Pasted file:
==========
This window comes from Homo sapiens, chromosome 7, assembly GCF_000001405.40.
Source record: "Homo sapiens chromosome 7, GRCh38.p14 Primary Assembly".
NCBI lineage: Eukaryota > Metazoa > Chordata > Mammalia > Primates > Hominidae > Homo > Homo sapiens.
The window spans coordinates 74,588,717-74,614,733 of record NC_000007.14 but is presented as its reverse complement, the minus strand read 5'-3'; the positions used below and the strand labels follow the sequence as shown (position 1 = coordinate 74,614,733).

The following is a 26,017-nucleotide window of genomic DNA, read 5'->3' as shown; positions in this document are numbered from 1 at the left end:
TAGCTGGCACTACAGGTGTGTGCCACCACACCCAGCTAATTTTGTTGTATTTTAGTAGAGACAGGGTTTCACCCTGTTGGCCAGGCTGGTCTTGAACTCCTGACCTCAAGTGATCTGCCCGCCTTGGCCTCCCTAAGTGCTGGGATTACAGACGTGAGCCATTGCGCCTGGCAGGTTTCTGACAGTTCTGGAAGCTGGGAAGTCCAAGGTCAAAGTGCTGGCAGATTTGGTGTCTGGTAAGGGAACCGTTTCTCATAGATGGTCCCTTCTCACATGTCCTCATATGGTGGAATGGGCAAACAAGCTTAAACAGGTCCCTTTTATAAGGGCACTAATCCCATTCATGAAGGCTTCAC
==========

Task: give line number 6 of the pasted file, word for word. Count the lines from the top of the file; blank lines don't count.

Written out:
TAGCTGGCACTACAGGTGTGTGCCACCACACCCAGCTAATTTTGTTGTATTTTAGTAGAGACAGGGTTTCACCCTGTTGGCCAGGCTGGTCTTGAACTCCTGACCTCAAGTGATCTGCCCGCCTTGGCCTCCCTAAGTGCTGGGATTACAGACGTGAGCCATTGCGCCTGGCAGGTTTCTGACAGTTCTGGAAGCTGGGAAGTCCAAGGTCAAAGTGCTGGCAGATTTGGTGTCTGGTAAGGGAACCGTTTCTCATAGATGGTCCCTTCTCACATGTCCTCATATGGTGGAATGGGCAAACAAGCTTAAACAGGTCCCTTTTATAAGGGCACTAATCCCATTCATGAAGGCTTCAC